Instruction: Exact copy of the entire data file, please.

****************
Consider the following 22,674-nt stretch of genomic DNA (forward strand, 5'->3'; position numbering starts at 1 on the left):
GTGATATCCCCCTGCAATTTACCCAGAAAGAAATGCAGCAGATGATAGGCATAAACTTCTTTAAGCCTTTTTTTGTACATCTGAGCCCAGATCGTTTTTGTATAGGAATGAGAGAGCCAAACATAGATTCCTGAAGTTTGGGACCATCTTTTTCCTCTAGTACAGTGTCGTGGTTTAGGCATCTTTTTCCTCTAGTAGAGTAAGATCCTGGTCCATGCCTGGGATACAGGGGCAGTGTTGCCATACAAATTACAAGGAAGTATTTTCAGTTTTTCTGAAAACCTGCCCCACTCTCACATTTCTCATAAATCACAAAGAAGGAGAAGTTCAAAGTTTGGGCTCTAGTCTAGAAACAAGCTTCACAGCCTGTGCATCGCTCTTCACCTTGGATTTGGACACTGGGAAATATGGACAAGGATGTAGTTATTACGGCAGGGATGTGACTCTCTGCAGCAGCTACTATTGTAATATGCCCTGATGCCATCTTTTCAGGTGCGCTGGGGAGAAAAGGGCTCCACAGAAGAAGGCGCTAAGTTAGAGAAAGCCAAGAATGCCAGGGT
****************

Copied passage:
Consider the following 22,674-nt stretch of genomic DNA (forward strand, 5'->3'; position numbering starts at 1 on the left):
GTGATATCCCCCTGCAATTTACCCAGAAAGAAATGCAGCAGATGATAGGCATAAACTTCTTTAAGCCTTTTTTTGTACATCTGAGCCCAGATCGTTTTTGTATAGGAATGAGAGAGCCAAACATAGATTCCTGAAGTTTGGGACCATCTTTTTCCTCTAGTACAGTGTCGTGGTTTAGGCATCTTTTTCCTCTAGTAGAGTAAGATCCTGGTCCATGCCTGGGATACAGGGGCAGTGTTGCCATACAAATTACAAGGAAGTATTTTCAGTTTTTCTGAAAACCTGCCCCACTCTCACATTTCTCATAAATCACAAAGAAGGAGAAGTTCAAAGTTTGGGCTCTAGTCTAGAAACAAGCTTCACAGCCTGTGCATCGCTCTTCACCTTGGATTTGGACACTGGGAAATATGGACAAGGATGTAGTTATTACGGCAGGGATGTGACTCTCTGCAGCAGCTACTATTGTAATATGCCCTGATGCCATCTTTTCAGGTGCGCTGGGGAGAAAAGGGCTCCACAGAAGAAGGCGCTAAGTTAGAGAAAGCCAAGAATGCCAGGGT